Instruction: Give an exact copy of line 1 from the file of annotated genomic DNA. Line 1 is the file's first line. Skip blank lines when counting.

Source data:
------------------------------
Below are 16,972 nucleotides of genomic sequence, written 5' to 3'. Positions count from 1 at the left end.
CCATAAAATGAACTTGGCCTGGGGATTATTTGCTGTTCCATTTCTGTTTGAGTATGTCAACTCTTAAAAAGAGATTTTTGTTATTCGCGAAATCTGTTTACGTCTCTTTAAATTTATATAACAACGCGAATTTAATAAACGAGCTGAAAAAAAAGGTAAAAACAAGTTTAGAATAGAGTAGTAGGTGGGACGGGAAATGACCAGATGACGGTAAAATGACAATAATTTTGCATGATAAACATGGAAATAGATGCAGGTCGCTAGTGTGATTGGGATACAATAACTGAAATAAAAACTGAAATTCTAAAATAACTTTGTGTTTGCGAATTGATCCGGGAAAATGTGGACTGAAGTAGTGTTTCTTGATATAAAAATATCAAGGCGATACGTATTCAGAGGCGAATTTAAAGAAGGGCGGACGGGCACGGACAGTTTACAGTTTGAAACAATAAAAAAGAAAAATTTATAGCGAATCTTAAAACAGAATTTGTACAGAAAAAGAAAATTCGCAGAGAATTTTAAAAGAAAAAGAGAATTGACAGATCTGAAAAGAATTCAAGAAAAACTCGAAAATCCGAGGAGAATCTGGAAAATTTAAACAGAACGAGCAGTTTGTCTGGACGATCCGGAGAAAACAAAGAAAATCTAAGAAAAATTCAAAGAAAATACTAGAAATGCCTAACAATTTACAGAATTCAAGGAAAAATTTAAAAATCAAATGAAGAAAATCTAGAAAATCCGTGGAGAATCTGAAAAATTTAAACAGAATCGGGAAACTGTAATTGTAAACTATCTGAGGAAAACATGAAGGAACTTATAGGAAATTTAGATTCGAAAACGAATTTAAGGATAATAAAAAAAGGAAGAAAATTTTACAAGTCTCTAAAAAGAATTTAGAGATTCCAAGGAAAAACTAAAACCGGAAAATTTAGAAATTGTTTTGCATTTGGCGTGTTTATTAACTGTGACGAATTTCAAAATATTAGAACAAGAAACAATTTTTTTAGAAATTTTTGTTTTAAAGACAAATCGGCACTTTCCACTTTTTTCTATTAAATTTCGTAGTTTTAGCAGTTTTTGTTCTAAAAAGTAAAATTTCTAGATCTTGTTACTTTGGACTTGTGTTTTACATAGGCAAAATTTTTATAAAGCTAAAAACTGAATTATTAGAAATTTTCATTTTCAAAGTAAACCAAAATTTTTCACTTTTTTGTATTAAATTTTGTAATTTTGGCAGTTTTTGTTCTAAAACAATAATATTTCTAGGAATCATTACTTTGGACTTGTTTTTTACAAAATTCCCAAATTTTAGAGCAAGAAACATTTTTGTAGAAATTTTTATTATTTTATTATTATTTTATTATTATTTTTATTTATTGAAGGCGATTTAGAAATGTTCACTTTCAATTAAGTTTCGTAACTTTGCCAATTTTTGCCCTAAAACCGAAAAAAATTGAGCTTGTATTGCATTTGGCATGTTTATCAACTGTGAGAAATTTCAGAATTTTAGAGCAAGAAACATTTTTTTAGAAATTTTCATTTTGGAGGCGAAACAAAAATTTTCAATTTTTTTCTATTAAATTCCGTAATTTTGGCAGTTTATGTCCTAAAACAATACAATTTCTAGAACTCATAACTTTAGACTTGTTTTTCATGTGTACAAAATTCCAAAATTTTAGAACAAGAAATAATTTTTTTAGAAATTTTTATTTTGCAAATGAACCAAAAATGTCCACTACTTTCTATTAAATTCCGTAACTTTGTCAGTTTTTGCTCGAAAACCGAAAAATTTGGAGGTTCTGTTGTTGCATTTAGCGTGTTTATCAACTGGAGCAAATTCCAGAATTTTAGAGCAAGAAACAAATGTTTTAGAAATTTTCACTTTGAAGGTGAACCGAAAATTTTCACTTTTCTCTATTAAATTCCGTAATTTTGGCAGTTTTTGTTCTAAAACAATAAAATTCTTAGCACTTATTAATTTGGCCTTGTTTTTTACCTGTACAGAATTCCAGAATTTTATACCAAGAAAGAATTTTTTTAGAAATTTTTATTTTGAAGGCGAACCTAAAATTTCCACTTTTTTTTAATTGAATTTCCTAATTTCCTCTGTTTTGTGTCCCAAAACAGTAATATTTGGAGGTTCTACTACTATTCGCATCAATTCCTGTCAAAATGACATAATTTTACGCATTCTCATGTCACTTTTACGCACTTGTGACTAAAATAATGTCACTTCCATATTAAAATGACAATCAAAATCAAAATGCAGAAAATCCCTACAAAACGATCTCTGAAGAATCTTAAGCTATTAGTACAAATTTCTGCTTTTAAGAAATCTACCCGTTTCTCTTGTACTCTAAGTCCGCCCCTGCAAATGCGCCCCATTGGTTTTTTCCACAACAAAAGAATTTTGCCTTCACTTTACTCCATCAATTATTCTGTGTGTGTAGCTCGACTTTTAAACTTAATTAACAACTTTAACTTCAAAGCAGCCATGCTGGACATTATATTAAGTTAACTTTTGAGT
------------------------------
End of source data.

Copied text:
Below are 16,972 nucleotides of genomic sequence, written 5' to 3'. Positions count from 1 at the left end.